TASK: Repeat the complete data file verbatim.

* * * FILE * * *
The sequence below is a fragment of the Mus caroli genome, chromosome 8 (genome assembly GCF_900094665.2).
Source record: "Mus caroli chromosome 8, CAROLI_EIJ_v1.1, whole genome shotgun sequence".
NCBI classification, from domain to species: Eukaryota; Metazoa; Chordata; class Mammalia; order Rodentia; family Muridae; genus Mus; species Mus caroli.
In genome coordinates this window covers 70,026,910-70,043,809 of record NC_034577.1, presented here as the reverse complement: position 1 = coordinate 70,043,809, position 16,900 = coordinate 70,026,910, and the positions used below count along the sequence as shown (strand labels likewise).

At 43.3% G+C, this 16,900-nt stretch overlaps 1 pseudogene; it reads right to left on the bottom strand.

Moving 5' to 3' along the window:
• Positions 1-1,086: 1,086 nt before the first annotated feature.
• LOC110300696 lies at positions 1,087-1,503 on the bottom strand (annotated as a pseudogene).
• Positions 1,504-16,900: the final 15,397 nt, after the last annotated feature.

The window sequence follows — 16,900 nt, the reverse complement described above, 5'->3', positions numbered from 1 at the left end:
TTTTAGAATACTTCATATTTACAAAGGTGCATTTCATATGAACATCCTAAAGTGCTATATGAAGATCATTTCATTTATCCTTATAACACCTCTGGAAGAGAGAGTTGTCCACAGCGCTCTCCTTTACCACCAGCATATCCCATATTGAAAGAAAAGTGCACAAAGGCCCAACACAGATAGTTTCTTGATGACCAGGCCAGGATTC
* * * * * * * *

The sequence below is a fragment of the Mus caroli genome, chromosome 8 (genome assembly GCF_900094665.2).
Source record: "Mus caroli chromosome 8, CAROLI_EIJ_v1.1, whole genome shotgun sequence".
NCBI classification, from domain to species: Eukaryota; Metazoa; Chordata; class Mammalia; order Rodentia; family Muridae; genus Mus; species Mus caroli.
In genome coordinates this window covers 70,026,910-70,043,809 of record NC_034577.1, presented here as the reverse complement: position 1 = coordinate 70,043,809, position 16,900 = coordinate 70,026,910, and the positions used below count along the sequence as shown (strand labels likewise).

At 43.3% G+C, this 16,900-nt stretch overlaps 1 pseudogene; it reads right to left on the bottom strand.

Moving 5' to 3' along the window:
• Positions 1-1,086: 1,086 nt before the first annotated feature.
• LOC110300696 lies at positions 1,087-1,503 on the bottom strand (annotated as a pseudogene).
• Positions 1,504-16,900: the final 15,397 nt, after the last annotated feature.

The window sequence follows — 16,900 nt, the reverse complement described above, 5'->3', positions numbered from 1 at the left end:
TTTTAGAATACTTCATATTTACAAAGGTGCATTTCATATGAACATCCTAAAGTGCTATATGAAGATCATTTCATTTATCCTTATAACACCTCTGGAAGAGAGAGTTGTCCACAGCGCTCTCCTTTACCACCAGCATATCCCATATTGAAAGAAAAGTGCACAAAGGCCCAACACAGATAGTTTCTTGATGACCAGGCCAGGATTC